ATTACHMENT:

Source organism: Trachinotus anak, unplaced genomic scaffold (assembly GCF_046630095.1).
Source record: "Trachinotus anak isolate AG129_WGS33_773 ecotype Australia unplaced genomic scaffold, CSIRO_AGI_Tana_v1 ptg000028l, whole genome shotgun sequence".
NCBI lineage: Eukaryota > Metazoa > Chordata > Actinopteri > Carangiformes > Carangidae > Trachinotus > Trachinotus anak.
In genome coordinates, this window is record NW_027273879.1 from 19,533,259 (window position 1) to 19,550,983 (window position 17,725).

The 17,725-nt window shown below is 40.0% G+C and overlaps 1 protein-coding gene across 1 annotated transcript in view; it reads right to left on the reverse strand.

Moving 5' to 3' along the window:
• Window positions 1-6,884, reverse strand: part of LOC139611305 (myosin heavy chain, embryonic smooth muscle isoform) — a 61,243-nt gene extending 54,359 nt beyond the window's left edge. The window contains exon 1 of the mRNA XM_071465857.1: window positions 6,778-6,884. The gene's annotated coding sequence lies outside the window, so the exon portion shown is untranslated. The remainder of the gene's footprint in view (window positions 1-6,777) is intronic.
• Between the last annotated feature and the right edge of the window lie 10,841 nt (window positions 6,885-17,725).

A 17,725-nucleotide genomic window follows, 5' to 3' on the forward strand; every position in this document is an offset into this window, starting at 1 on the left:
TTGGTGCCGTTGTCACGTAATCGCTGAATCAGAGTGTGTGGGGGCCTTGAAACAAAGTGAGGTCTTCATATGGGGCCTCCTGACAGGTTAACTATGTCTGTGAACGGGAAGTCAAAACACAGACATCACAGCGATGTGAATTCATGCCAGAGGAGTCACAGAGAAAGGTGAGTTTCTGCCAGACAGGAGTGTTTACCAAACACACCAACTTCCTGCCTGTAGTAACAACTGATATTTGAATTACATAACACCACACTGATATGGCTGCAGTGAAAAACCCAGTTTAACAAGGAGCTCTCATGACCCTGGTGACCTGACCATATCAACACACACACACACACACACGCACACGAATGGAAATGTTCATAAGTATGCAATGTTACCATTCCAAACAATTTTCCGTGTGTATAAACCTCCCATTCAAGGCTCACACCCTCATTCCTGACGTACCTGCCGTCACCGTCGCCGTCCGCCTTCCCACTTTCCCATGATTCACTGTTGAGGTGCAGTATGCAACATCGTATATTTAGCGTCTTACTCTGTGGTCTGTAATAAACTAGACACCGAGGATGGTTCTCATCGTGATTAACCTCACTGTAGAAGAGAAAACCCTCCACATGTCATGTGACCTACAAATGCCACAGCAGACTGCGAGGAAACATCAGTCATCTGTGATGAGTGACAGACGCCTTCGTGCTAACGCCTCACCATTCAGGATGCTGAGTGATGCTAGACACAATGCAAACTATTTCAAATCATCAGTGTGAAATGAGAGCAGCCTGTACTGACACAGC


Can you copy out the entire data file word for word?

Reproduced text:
Source organism: Trachinotus anak, unplaced genomic scaffold (assembly GCF_046630095.1).
Source record: "Trachinotus anak isolate AG129_WGS33_773 ecotype Australia unplaced genomic scaffold, CSIRO_AGI_Tana_v1 ptg000028l, whole genome shotgun sequence".
NCBI lineage: Eukaryota > Metazoa > Chordata > Actinopteri > Carangiformes > Carangidae > Trachinotus > Trachinotus anak.
In genome coordinates, this window is record NW_027273879.1 from 19,533,259 (window position 1) to 19,550,983 (window position 17,725).

The 17,725-nt window shown below is 40.0% G+C and overlaps 1 protein-coding gene across 1 annotated transcript in view; it reads right to left on the reverse strand.

Moving 5' to 3' along the window:
• Window positions 1-6,884, reverse strand: part of LOC139611305 (myosin heavy chain, embryonic smooth muscle isoform) — a 61,243-nt gene extending 54,359 nt beyond the window's left edge. The window contains exon 1 of the mRNA XM_071465857.1: window positions 6,778-6,884. The gene's annotated coding sequence lies outside the window, so the exon portion shown is untranslated. The remainder of the gene's footprint in view (window positions 1-6,777) is intronic.
• Between the last annotated feature and the right edge of the window lie 10,841 nt (window positions 6,885-17,725).

A 17,725-nucleotide genomic window follows, 5' to 3' on the forward strand; every position in this document is an offset into this window, starting at 1 on the left:
TTGGTGCCGTTGTCACGTAATCGCTGAATCAGAGTGTGTGGGGGCCTTGAAACAAAGTGAGGTCTTCATATGGGGCCTCCTGACAGGTTAACTATGTCTGTGAACGGGAAGTCAAAACACAGACATCACAGCGATGTGAATTCATGCCAGAGGAGTCACAGAGAAAGGTGAGTTTCTGCCAGACAGGAGTGTTTACCAAACACACCAACTTCCTGCCTGTAGTAACAACTGATATTTGAATTACATAACACCACACTGATATGGCTGCAGTGAAAAACCCAGTTTAACAAGGAGCTCTCATGACCCTGGTGACCTGACCATATCAACACACACACACACACACACGCACACGAATGGAAATGTTCATAAGTATGCAATGTTACCATTCCAAACAATTTTCCGTGTGTATAAACCTCCCATTCAAGGCTCACACCCTCATTCCTGACGTACCTGCCGTCACCGTCGCCGTCCGCCTTCCCACTTTCCCATGATTCACTGTTGAGGTGCAGTATGCAACATCGTATATTTAGCGTCTTACTCTGTGGTCTGTAATAAACTAGACACCGAGGATGGTTCTCATCGTGATTAACCTCACTGTAGAAGAGAAAACCCTCCACATGTCATGTGACCTACAAATGCCACAGCAGACTGCGAGGAAACATCAGTCATCTGTGATGAGTGACAGACGCCTTCGTGCTAACGCCTCACCATTCAGGATGCTGAGTGATGCTAGACACAATGCAAACTATTTCAAATCATCAGTGTGAAATGAGAGCAGCCTGTACTGACACAGC